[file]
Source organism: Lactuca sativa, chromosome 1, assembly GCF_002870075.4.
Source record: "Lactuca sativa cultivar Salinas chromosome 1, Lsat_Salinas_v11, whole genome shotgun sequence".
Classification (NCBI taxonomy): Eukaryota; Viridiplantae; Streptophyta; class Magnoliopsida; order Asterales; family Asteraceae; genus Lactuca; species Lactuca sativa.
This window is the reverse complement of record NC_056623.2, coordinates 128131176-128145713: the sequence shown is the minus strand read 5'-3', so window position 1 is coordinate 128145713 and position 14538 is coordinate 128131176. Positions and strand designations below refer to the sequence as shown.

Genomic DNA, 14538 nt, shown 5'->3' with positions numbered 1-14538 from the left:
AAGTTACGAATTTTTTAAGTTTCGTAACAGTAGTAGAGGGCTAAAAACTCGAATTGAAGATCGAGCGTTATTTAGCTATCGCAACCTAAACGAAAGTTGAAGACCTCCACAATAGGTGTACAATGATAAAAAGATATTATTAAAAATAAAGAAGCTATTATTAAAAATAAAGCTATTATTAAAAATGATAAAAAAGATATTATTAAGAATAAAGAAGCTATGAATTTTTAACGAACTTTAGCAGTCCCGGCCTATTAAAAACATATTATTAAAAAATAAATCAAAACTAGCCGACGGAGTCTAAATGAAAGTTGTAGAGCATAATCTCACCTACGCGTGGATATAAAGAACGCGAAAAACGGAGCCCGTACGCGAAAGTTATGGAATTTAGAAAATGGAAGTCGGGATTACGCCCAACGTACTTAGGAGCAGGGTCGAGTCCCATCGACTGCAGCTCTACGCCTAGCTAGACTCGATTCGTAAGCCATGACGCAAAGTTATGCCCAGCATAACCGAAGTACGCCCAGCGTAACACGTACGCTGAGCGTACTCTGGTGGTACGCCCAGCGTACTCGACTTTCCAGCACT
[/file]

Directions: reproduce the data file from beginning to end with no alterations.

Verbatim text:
Source organism: Lactuca sativa, chromosome 1, assembly GCF_002870075.4.
Source record: "Lactuca sativa cultivar Salinas chromosome 1, Lsat_Salinas_v11, whole genome shotgun sequence".
Classification (NCBI taxonomy): Eukaryota; Viridiplantae; Streptophyta; class Magnoliopsida; order Asterales; family Asteraceae; genus Lactuca; species Lactuca sativa.
This window is the reverse complement of record NC_056623.2, coordinates 128131176-128145713: the sequence shown is the minus strand read 5'-3', so window position 1 is coordinate 128145713 and position 14538 is coordinate 128131176. Positions and strand designations below refer to the sequence as shown.

Genomic DNA, 14538 nt, shown 5'->3' with positions numbered 1-14538 from the left:
AAGTTACGAATTTTTTAAGTTTCGTAACAGTAGTAGAGGGCTAAAAACTCGAATTGAAGATCGAGCGTTATTTAGCTATCGCAACCTAAACGAAAGTTGAAGACCTCCACAATAGGTGTACAATGATAAAAAGATATTATTAAAAATAAAGAAGCTATTATTAAAAATAAAGCTATTATTAAAAATGATAAAAAAGATATTATTAAGAATAAAGAAGCTATGAATTTTTAACGAACTTTAGCAGTCCCGGCCTATTAAAAACATATTATTAAAAAATAAATCAAAACTAGCCGACGGAGTCTAAATGAAAGTTGTAGAGCATAATCTCACCTACGCGTGGATATAAAGAACGCGAAAAACGGAGCCCGTACGCGAAAGTTATGGAATTTAGAAAATGGAAGTCGGGATTACGCCCAACGTACTTAGGAGCAGGGTCGAGTCCCATCGACTGCAGCTCTACGCCTAGCTAGACTCGATTCGTAAGCCATGACGCAAAGTTATGCCCAGCATAACCGAAGTACGCCCAGCGTAACACGTACGCTGAGCGTACTCTGGTGGTACGCCCAGCGTACTCGACTTTCCAGCACT